This chapter reviews recent philosophical and neuroethical literature on the morality of moral neuroenhancements. It first briefly outlines the main moral arguments that have been made concerning moral status neuroenhancements. These are neurointerventions that would augment the moral status of human persons. It then surveys recent debate regarding moral desirability neuroenhancements: neurointerventions that augment that the moral desirability of human character traits, motives or conduct. This debate has contested, among other claims (i) Ingmar Persson and Julian Savulescu’s contention that there (...)
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  31. The Logical Reconstruction of Pure Exchange Economics: Another Alternative.Douglas Wade Hands - 1985 - Theory and Decision 19 (3):259-278.
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  32. Electrocortical Components of Anticipation and Consumption in a Monetary Incentive Delay Task.Douglas J. Angus, Andrew James Latham, Eddie Harmon‐Jones, Matthias Deliano, Bernard Balleine & David Braddon-Mitchell - 2017 - Psychophysiology 54 (11):1686-1705.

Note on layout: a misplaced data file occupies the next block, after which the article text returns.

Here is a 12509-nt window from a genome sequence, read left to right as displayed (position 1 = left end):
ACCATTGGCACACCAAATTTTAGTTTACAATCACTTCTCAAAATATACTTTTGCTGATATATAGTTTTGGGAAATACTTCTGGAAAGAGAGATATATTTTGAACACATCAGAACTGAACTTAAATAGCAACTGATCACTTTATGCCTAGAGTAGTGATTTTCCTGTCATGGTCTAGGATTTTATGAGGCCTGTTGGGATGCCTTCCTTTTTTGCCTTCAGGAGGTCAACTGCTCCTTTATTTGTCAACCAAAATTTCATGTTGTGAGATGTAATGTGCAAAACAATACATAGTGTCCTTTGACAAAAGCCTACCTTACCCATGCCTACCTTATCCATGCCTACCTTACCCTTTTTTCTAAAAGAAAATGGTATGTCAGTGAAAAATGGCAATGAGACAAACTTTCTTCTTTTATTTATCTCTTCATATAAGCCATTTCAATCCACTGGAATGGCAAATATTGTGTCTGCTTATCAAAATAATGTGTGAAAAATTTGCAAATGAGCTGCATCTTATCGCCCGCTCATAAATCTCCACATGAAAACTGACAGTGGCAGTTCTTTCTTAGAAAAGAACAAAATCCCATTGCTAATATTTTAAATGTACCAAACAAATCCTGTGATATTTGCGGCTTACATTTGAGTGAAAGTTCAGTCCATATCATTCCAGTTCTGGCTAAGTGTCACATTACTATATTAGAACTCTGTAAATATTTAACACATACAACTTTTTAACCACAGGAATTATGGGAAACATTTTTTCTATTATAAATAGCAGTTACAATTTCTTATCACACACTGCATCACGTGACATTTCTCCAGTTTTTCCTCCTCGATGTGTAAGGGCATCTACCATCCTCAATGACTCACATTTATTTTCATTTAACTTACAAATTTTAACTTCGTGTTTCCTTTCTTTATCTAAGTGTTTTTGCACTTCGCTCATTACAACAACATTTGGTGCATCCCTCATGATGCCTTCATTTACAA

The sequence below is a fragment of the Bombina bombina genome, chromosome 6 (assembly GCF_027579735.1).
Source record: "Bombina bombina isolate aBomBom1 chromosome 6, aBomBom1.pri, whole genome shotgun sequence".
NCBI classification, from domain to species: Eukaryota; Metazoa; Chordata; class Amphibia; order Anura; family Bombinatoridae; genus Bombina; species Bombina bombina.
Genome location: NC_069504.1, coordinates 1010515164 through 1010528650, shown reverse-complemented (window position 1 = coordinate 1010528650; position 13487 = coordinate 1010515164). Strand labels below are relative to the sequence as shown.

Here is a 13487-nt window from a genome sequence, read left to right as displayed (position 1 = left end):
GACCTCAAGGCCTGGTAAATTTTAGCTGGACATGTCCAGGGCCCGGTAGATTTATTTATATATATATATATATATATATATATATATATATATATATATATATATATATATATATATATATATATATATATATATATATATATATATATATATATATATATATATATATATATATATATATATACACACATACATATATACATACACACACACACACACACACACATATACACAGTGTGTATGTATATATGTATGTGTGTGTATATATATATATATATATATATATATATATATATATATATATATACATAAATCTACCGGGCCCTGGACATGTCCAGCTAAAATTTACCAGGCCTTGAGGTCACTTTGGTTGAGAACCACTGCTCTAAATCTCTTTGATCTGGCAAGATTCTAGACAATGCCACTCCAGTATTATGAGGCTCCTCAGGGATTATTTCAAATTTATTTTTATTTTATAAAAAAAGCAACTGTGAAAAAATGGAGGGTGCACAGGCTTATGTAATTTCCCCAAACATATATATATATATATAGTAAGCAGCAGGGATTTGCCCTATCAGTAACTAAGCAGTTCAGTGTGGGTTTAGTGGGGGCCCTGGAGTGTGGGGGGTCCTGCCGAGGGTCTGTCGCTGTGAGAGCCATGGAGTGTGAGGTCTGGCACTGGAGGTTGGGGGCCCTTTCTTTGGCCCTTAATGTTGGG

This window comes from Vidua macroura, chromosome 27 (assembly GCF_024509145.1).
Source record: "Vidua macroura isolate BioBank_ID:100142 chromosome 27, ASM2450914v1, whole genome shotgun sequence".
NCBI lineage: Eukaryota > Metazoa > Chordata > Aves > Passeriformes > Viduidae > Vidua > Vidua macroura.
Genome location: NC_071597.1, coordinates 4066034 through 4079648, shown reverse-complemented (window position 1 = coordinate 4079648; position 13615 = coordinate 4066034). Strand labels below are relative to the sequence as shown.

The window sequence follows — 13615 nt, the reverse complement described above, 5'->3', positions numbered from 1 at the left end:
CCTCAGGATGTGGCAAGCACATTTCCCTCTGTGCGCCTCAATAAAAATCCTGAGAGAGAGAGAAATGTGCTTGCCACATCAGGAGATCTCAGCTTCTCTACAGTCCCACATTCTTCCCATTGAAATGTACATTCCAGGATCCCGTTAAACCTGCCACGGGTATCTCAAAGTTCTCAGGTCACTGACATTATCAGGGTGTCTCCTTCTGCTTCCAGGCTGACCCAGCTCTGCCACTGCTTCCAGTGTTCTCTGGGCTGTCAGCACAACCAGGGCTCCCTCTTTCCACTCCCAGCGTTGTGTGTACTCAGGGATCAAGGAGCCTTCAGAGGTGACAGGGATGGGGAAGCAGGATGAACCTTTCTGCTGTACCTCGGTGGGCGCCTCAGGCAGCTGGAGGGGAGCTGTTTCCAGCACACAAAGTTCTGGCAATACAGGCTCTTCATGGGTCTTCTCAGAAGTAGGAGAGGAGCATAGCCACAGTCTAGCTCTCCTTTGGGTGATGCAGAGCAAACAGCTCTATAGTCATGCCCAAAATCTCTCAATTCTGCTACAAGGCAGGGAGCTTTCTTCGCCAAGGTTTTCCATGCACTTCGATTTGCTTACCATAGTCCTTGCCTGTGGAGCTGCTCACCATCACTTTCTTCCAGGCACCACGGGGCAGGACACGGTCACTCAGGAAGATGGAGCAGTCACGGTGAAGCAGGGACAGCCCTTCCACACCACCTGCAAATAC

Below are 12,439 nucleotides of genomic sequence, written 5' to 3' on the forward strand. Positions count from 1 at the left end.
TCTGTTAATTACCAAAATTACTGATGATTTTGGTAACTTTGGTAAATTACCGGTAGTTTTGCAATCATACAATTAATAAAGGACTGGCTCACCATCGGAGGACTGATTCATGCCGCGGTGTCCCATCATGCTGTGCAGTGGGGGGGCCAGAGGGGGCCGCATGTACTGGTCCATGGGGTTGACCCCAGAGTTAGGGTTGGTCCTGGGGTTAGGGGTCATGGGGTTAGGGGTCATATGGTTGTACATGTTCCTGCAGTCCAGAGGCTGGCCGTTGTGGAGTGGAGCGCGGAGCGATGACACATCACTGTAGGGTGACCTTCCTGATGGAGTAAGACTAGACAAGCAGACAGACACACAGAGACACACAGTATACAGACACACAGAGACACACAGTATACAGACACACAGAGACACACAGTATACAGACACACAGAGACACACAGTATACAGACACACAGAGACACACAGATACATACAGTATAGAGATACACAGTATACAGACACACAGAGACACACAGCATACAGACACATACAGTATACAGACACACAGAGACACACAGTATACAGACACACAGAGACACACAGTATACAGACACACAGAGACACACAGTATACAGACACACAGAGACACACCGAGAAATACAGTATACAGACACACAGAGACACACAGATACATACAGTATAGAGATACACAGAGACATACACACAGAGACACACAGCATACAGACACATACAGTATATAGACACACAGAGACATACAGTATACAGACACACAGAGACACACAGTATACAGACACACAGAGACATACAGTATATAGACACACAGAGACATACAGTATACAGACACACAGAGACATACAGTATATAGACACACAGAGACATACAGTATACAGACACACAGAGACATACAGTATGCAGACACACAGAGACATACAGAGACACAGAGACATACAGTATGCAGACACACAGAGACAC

In order to improve our understanding of the components that reflect functionally important processes during reward anticipation and consumption, we used principle components analyses (PCA) to separate and quantify averaged ERP data obtained from each stage of a modified monetary incentive delay (MID) task. Although a small number of recent ERP studies have reported that reward and loss cues potentiate ERPs during anticipation, action preparation, and consummatory stages of reward processing, these findings are inconsistent due to temporal and spatial overlap (...)
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  33. Consequentialism and Moral Rationalism.Douglas W. Portmore - 2011 - In Mark Timmons (ed.), Oxford Studies in Normative Ethics. Oxford University Press.